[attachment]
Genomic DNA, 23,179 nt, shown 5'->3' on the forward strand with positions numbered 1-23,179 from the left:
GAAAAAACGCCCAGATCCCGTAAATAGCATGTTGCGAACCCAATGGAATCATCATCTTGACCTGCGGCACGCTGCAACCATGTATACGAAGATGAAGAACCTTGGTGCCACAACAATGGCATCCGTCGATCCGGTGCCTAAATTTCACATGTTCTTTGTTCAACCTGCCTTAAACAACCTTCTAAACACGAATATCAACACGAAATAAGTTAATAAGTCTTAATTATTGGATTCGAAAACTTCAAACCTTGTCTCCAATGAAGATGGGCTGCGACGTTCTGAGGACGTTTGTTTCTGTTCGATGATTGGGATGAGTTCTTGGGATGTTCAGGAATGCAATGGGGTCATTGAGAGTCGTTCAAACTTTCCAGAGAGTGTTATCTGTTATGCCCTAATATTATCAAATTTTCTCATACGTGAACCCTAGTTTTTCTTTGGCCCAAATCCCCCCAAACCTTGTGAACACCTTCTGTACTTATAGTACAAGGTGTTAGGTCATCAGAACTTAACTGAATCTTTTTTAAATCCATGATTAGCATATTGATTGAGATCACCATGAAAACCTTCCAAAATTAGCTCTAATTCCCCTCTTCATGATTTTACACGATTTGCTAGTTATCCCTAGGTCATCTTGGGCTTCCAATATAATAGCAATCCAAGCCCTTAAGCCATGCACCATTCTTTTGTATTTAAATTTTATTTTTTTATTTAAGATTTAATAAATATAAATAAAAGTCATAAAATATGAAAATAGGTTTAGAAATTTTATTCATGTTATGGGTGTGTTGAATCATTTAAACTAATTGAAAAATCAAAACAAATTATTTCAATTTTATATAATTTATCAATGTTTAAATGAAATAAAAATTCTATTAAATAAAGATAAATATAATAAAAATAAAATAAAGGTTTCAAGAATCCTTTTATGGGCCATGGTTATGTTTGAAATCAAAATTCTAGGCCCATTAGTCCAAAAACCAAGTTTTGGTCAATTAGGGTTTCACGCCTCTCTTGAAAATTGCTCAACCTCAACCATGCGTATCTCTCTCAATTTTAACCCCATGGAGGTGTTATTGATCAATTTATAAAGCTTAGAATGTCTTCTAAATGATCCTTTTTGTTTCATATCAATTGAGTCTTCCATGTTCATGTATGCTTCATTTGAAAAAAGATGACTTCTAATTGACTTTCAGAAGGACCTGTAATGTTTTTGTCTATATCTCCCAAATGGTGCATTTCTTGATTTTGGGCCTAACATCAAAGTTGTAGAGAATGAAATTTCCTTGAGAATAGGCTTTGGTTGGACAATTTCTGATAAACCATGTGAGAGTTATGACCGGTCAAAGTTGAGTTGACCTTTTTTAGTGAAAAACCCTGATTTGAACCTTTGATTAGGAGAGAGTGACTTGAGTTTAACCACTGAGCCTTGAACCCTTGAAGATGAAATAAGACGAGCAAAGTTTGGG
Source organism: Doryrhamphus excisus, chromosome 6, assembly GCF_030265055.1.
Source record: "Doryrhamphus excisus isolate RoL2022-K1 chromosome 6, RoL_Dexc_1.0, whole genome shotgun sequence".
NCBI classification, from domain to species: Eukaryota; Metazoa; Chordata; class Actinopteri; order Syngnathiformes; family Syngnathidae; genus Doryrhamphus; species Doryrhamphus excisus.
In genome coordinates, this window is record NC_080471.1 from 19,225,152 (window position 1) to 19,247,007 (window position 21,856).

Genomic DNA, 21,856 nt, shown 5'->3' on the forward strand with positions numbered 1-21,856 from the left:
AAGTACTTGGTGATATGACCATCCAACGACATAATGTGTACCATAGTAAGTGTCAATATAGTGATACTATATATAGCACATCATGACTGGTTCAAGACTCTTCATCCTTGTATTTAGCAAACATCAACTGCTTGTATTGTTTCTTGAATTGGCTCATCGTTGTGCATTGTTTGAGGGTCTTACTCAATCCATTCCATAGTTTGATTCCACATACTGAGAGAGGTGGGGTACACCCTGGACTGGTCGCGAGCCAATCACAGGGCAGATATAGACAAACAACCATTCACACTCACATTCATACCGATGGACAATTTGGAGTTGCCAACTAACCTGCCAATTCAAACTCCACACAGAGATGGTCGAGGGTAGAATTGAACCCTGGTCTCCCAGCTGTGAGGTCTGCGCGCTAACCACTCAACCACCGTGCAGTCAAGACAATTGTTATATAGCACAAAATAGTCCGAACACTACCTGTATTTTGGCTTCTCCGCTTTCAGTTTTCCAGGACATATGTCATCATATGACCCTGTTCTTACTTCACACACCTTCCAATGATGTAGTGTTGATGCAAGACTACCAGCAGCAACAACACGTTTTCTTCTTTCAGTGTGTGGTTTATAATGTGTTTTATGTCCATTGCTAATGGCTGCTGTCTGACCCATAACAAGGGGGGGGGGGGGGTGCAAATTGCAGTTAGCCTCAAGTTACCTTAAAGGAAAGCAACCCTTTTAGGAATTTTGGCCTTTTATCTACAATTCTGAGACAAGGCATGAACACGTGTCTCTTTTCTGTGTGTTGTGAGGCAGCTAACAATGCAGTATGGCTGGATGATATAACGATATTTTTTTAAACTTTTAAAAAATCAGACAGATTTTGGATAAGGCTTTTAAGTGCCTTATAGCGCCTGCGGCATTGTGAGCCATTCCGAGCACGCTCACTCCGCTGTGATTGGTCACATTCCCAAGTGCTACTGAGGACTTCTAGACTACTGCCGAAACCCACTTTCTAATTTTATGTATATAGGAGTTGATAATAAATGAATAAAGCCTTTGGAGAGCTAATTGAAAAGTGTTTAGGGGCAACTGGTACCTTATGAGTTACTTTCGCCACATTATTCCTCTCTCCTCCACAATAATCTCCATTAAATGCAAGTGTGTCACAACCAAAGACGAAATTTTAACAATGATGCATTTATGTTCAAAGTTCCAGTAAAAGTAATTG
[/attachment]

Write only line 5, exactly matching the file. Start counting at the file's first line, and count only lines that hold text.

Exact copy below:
NCBI classification, from domain to species: Eukaryota; Metazoa; Chordata; class Actinopteri; order Syngnathiformes; family Syngnathidae; genus Doryrhamphus; species Doryrhamphus excisus.